Go Gardening - - Greenlife Matters -

Imag­ine a dev­as­tat­ing dis­ease hit­ting our Po­hutukawa and Manuka trees. The risk is real and gar­den­ers are be­ing asked to help pre­vent this hap­pen­ing.

The dis­ease is myr­tle rust, which has been de­tected in po­hutukawa trees on Raoul Is­land 1,100 km north north-east of the North Is­land. This se­ri­ous fun­gal dis­ease is spread by wind and at­tacks plants of the myr­taceae fam­ily which in­cludes New Zealand na­tive po­hutukawa, rata, kanuka, manuka and ra­ma­rama as well as gar­den plants such as eu­ca­lyp­tus, fei­joa and guava.

While myr­tle rust has not yet been de­tected on main­land New Zealand, the Min­istry for Pri­mary In­dus­tries is work­ing with the Depart­ment of Con­ser­va­tion and in­dus­try groups to man­age its spread.

Gar­den­ers can help by look­ing out for symp­toms on myr­taceae trees. What to look for: • Bright yel­low pow­dery erup­tions ap­pear­ing on the un­der­side of the leaf (young in­fec­tion). • Bright yel­low pow­dery erup­tions on both sides of the leaf (ma­ture in­fec­tion). • Brown/grey rust pus­tules (older spores) can ap­pear on older le­sions. • Leaves may be­come buck­led or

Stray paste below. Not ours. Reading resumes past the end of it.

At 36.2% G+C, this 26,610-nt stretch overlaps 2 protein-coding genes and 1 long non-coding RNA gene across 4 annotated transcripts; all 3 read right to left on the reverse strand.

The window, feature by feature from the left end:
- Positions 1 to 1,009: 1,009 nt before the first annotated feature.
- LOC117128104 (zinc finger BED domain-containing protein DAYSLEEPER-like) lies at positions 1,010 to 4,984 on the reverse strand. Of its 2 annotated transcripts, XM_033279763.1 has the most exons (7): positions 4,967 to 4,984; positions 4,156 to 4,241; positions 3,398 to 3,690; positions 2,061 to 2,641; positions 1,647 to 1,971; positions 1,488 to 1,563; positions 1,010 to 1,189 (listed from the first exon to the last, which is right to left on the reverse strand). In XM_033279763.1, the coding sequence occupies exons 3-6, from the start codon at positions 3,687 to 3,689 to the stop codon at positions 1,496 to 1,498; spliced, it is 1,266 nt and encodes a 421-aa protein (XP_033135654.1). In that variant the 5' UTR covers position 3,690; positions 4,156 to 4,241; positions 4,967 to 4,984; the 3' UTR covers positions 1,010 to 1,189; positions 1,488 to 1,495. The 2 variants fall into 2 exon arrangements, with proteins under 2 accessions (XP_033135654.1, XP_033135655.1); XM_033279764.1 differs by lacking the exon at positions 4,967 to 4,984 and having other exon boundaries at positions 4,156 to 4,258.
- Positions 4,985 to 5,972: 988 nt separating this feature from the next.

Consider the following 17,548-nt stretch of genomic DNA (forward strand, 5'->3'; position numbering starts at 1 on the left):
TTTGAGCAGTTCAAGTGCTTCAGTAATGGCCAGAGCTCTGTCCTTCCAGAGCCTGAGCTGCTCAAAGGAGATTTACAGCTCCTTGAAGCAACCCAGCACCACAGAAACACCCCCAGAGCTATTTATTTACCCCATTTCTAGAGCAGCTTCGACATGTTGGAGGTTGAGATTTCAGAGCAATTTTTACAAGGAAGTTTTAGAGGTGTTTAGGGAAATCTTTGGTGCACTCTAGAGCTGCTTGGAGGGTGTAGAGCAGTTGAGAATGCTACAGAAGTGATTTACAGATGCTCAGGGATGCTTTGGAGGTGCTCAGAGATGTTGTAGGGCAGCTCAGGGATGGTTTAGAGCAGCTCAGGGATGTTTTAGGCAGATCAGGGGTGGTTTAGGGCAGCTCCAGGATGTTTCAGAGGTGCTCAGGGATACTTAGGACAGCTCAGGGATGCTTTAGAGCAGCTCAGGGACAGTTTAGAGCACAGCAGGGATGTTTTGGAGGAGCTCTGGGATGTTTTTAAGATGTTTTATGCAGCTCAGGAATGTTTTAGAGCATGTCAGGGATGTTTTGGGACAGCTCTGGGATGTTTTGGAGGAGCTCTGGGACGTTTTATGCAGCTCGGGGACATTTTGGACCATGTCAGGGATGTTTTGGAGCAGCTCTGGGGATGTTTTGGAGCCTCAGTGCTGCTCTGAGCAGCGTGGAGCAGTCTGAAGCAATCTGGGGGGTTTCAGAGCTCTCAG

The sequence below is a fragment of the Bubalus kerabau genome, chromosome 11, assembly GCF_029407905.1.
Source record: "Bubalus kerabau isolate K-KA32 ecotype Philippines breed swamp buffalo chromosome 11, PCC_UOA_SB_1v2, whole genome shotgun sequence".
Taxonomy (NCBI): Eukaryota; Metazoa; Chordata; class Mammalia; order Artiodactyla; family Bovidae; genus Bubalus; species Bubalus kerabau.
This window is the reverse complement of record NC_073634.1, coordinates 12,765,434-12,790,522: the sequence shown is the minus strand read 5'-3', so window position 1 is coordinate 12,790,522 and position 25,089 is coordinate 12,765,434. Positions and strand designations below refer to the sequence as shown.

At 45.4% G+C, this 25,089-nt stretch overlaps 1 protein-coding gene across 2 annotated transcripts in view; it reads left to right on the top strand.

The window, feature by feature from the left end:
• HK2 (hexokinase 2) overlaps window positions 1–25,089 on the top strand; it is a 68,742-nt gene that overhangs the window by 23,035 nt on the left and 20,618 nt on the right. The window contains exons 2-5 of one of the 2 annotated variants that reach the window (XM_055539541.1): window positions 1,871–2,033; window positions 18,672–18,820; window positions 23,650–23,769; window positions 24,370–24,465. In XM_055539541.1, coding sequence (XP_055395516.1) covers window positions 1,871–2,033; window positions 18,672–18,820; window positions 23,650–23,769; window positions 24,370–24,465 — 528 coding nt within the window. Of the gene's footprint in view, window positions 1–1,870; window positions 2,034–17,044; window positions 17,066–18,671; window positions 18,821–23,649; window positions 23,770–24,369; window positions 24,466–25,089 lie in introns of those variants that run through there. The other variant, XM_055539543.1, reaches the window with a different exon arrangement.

twisted and die off.

If you think you have seen this fun­gal dis­ease in New Zealand call MPI’s Ex­otic Pests and Dis­eases Hot­line.

HOT­LINE: 0800 80 99 66

Take a photo, and do not at­tempt to touch or col­lect sam­ples as this may in­crease the spread of this dis­ease. Myr­tle rust can be trans­ported on cloth­ing and equip­ment. If you think you’ve come into con­tact with myr­tle rust spores in New Zealand or over­seas, please wash your clothes and clean your equip­ment such as boots and tools thor­oughly. Rusts of this type are rare on many na­tive species - any sight­ing should raise sus­pi­cion. FOR MORE IN­FOR­MA­TION GO TO www.mpi.govt.nz

Im­age © The State of Queens­land, Depart­ment of Agri­cul­ture and Fish­eries

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